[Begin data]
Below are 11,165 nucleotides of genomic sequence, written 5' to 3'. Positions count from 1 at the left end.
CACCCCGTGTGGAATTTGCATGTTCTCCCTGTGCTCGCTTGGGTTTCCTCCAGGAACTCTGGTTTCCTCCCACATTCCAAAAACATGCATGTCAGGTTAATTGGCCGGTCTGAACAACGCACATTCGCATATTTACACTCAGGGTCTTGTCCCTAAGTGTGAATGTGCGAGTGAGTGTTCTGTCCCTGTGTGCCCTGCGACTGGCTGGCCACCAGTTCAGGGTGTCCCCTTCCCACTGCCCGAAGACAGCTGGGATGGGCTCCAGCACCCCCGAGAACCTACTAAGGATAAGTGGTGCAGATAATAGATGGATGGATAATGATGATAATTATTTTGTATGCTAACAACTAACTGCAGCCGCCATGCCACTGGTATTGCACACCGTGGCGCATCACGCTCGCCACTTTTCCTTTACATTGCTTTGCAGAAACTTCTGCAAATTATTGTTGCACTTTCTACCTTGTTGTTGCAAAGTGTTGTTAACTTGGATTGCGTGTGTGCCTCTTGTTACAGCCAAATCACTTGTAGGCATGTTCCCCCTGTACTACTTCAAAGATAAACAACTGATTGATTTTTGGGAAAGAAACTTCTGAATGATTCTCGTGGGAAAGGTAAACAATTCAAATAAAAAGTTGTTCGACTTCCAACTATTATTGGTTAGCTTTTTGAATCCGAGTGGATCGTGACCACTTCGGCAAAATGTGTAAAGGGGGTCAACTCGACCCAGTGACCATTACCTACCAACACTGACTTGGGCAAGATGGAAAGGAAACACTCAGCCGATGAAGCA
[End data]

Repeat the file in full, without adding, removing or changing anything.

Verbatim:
Below are 11,165 nucleotides of genomic sequence, written 5' to 3'. Positions count from 1 at the left end.
CACCCCGTGTGGAATTTGCATGTTCTCCCTGTGCTCGCTTGGGTTTCCTCCAGGAACTCTGGTTTCCTCCCACATTCCAAAAACATGCATGTCAGGTTAATTGGCCGGTCTGAACAACGCACATTCGCATATTTACACTCAGGGTCTTGTCCCTAAGTGTGAATGTGCGAGTGAGTGTTCTGTCCCTGTGTGCCCTGCGACTGGCTGGCCACCAGTTCAGGGTGTCCCCTTCCCACTGCCCGAAGACAGCTGGGATGGGCTCCAGCACCCCCGAGAACCTACTAAGGATAAGTGGTGCAGATAATAGATGGATGGATAATGATGATAATTATTTTGTATGCTAACAACTAACTGCAGCCGCCATGCCACTGGTATTGCACACCGTGGCGCATCACGCTCGCCACTTTTCCTTTACATTGCTTTGCAGAAACTTCTGCAAATTATTGTTGCACTTTCTACCTTGTTGTTGCAAAGTGTTGTTAACTTGGATTGCGTGTGTGCCTCTTGTTACAGCCAAATCACTTGTAGGCATGTTCCCCCTGTACTACTTCAAAGATAAACAACTGATTGATTTTTGGGAAAGAAACTTCTGAATGATTCTCGTGGGAAAGGTAAACAATTCAAATAAAAAGTTGTTCGACTTCCAACTATTATTGGTTAGCTTTTTGAATCCGAGTGGATCGTGACCACTTCGGCAAAATGTGTAAAGGGGGTCAACTCGACCCAGTGACCATTACCTACCAACACTGACTTGGGCAAGATGGAAAGGAAACACTCAGCCGATGAAGCA